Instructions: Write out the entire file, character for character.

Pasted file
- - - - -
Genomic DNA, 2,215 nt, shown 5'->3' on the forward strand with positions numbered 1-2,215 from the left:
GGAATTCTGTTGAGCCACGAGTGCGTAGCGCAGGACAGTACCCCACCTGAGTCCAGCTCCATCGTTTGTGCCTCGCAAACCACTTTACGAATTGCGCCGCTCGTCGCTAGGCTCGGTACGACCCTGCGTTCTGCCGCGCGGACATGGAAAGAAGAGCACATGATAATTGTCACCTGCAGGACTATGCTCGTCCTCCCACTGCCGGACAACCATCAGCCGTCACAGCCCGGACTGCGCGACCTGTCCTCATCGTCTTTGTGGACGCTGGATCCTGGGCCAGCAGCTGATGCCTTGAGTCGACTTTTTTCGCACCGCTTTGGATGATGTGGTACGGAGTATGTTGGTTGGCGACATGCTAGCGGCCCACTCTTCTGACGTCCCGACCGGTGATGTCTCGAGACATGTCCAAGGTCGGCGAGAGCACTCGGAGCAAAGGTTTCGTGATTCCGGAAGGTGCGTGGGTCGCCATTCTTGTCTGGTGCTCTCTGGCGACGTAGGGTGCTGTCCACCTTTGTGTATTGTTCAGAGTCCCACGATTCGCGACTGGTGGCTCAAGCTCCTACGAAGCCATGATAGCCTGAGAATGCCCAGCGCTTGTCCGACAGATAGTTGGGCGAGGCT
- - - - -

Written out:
Genomic DNA, 2,215 nt, shown 5'->3' on the forward strand with positions numbered 1-2,215 from the left:
GGAATTCTGTTGAGCCACGAGTGCGTAGCGCAGGACAGTACCCCACCTGAGTCCAGCTCCATCGTTTGTGCCTCGCAAACCACTTTACGAATTGCGCCGCTCGTCGCTAGGCTCGGTACGACCCTGCGTTCTGCCGCGCGGACATGGAAAGAAGAGCACATGATAATTGTCACCTGCAGGACTATGCTCGTCCTCCCACTGCCGGACAACCATCAGCCGTCACAGCCCGGACTGCGCGACCTGTCCTCATCGTCTTTGTGGACGCTGGATCCTGGGCCAGCAGCTGATGCCTTGAGTCGACTTTTTTCGCACCGCTTTGGATGATGTGGTACGGAGTATGTTGGTTGGCGACATGCTAGCGGCCCACTCTTCTGACGTCCCGACCGGTGATGTCTCGAGACATGTCCAAGGTCGGCGAGAGCACTCGGAGCAAAGGTTTCGTGATTCCGGAAGGTGCGTGGGTCGCCATTCTTGTCTGGTGCTCTCTGGCGACGTAGGGTGCTGTCCACCTTTGTGTATTGTTCAGAGTCCCACGATTCGCGACTGGTGGCTCAAGCTCCTACGAAGCCATGATAGCCTGAGAATGCCCAGCGCTTGTCCGACAGATAGTTGGGCGAGGCT